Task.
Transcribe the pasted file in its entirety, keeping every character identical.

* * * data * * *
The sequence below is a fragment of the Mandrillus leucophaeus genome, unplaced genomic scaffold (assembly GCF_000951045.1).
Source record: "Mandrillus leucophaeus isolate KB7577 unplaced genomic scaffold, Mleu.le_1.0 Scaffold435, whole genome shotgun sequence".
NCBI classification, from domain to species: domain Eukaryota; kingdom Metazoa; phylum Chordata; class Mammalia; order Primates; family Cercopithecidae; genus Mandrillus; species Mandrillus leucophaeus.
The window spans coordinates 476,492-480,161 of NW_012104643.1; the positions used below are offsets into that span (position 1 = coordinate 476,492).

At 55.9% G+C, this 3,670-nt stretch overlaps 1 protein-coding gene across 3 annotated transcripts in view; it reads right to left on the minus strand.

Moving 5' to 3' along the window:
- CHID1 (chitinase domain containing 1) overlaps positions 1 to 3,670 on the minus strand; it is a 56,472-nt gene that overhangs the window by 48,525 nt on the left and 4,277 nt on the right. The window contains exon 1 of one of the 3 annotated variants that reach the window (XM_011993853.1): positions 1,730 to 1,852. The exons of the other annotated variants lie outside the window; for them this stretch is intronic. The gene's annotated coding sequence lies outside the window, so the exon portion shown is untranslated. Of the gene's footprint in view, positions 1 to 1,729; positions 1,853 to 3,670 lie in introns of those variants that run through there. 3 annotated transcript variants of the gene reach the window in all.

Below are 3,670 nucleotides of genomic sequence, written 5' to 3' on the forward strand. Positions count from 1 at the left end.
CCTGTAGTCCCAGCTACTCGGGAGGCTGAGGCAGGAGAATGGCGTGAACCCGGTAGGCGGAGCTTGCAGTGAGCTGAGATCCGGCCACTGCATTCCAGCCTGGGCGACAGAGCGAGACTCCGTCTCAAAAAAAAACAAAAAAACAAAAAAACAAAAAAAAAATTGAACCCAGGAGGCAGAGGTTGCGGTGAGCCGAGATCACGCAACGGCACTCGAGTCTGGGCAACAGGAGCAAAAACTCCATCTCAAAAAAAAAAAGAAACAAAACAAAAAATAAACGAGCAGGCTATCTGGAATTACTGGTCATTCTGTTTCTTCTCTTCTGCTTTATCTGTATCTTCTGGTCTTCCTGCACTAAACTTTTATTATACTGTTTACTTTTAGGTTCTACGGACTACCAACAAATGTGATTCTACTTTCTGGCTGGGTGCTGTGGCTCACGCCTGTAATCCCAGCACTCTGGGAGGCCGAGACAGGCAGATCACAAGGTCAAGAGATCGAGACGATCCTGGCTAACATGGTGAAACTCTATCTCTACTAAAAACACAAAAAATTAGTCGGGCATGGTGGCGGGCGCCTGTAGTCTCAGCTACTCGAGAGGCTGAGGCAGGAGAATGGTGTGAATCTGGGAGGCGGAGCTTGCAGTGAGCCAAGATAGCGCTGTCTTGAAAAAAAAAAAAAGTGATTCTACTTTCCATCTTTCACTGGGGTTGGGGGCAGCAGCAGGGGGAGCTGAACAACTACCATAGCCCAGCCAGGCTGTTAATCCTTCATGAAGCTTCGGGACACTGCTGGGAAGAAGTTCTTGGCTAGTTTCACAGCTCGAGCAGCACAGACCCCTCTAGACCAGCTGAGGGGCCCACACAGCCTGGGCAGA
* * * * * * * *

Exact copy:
The sequence below is a fragment of the Mandrillus leucophaeus genome, unplaced genomic scaffold (assembly GCF_000951045.1).
Source record: "Mandrillus leucophaeus isolate KB7577 unplaced genomic scaffold, Mleu.le_1.0 Scaffold435, whole genome shotgun sequence".
NCBI classification, from domain to species: domain Eukaryota; kingdom Metazoa; phylum Chordata; class Mammalia; order Primates; family Cercopithecidae; genus Mandrillus; species Mandrillus leucophaeus.
The window spans coordinates 476,492-480,161 of NW_012104643.1; the positions used below are offsets into that span (position 1 = coordinate 476,492).

At 55.9% G+C, this 3,670-nt stretch overlaps 1 protein-coding gene across 3 annotated transcripts in view; it reads right to left on the minus strand.

Moving 5' to 3' along the window:
- CHID1 (chitinase domain containing 1) overlaps positions 1 to 3,670 on the minus strand; it is a 56,472-nt gene that overhangs the window by 48,525 nt on the left and 4,277 nt on the right. The window contains exon 1 of one of the 3 annotated variants that reach the window (XM_011993853.1): positions 1,730 to 1,852. The exons of the other annotated variants lie outside the window; for them this stretch is intronic. The gene's annotated coding sequence lies outside the window, so the exon portion shown is untranslated. Of the gene's footprint in view, positions 1 to 1,729; positions 1,853 to 3,670 lie in introns of those variants that run through there. 3 annotated transcript variants of the gene reach the window in all.

Below are 3,670 nucleotides of genomic sequence, written 5' to 3' on the forward strand. Positions count from 1 at the left end.
CCTGTAGTCCCAGCTACTCGGGAGGCTGAGGCAGGAGAATGGCGTGAACCCGGTAGGCGGAGCTTGCAGTGAGCTGAGATCCGGCCACTGCATTCCAGCCTGGGCGACAGAGCGAGACTCCGTCTCAAAAAAAAACAAAAAAACAAAAAAACAAAAAAAAAATTGAACCCAGGAGGCAGAGGTTGCGGTGAGCCGAGATCACGCAACGGCACTCGAGTCTGGGCAACAGGAGCAAAAACTCCATCTCAAAAAAAAAAAGAAACAAAACAAAAAATAAACGAGCAGGCTATCTGGAATTACTGGTCATTCTGTTTCTTCTCTTCTGCTTTATCTGTATCTTCTGGTCTTCCTGCACTAAACTTTTATTATACTGTTTACTTTTAGGTTCTACGGACTACCAACAAATGTGATTCTACTTTCTGGCTGGGTGCTGTGGCTCACGCCTGTAATCCCAGCACTCTGGGAGGCCGAGACAGGCAGATCACAAGGTCAAGAGATCGAGACGATCCTGGCTAACATGGTGAAACTCTATCTCTACTAAAAACACAAAAAATTAGTCGGGCATGGTGGCGGGCGCCTGTAGTCTCAGCTACTCGAGAGGCTGAGGCAGGAGAATGGTGTGAATCTGGGAGGCGGAGCTTGCAGTGAGCCAAGATAGCGCTGTCTTGAAAAAAAAAAAAAGTGATTCTACTTTCCATCTTTCACTGGGGTTGGGGGCAGCAGCAGGGGGAGCTGAACAACTACCATAGCCCAGCCAGGCTGTTAATCCTTCATGAAGCTTCGGGACACTGCTGGGAAGAAGTTCTTGGCTAGTTTCACAGCTCGAGCAGCACAGACCCCTCTAGACCAGCTGAGGGGCCCACACAGCCTGGGCAGA